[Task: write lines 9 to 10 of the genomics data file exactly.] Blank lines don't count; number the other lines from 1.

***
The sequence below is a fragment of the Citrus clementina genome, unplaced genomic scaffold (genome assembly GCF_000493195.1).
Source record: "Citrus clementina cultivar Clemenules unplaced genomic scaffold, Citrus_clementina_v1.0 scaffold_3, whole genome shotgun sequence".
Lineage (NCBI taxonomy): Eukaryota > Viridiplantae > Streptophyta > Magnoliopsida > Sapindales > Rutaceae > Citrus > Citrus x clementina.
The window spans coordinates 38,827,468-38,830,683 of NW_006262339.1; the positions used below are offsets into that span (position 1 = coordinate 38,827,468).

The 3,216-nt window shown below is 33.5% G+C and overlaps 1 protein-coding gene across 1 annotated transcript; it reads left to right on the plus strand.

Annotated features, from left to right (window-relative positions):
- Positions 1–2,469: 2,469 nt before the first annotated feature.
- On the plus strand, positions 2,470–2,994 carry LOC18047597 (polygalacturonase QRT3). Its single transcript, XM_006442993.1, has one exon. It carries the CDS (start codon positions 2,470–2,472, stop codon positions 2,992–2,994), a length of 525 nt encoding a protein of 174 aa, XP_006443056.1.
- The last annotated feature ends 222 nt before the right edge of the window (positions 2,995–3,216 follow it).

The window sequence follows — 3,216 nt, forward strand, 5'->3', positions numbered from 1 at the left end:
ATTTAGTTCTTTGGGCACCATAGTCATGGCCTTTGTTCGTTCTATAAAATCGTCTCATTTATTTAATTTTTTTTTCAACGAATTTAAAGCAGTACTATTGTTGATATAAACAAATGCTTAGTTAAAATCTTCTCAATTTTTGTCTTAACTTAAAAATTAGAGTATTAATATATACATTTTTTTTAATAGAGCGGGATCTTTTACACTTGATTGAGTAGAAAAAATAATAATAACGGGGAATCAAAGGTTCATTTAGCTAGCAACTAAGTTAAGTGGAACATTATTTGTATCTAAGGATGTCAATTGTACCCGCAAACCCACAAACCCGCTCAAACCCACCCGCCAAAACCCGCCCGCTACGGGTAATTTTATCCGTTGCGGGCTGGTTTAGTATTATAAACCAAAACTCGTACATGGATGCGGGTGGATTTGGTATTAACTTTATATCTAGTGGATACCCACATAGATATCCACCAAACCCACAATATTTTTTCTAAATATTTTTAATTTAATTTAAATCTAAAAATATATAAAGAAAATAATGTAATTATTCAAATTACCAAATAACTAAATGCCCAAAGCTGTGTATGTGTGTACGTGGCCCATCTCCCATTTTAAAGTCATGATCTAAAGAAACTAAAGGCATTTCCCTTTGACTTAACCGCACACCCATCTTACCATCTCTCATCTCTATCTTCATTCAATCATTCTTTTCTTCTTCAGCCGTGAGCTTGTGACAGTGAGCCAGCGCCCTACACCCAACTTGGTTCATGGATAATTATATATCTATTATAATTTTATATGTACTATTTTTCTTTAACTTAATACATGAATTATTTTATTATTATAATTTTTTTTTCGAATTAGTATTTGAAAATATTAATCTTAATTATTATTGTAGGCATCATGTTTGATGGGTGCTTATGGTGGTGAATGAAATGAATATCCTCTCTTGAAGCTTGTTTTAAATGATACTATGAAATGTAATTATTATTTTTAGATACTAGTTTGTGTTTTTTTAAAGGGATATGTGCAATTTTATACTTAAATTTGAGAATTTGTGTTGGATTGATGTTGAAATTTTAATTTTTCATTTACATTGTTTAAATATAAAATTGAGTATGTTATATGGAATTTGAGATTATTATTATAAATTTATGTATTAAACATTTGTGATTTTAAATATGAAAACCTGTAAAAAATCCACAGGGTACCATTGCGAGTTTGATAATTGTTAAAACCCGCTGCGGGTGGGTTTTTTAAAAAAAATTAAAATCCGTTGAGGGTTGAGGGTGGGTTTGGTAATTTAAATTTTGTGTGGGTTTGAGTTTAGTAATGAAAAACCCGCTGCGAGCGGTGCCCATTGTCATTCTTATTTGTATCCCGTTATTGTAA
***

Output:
- The last annotated feature ends 222 nt before the right edge of the window (positions 2,995–3,216 follow it).

The window sequence follows — 3,216 nt, forward strand, 5'->3', positions numbered from 1 at the left end: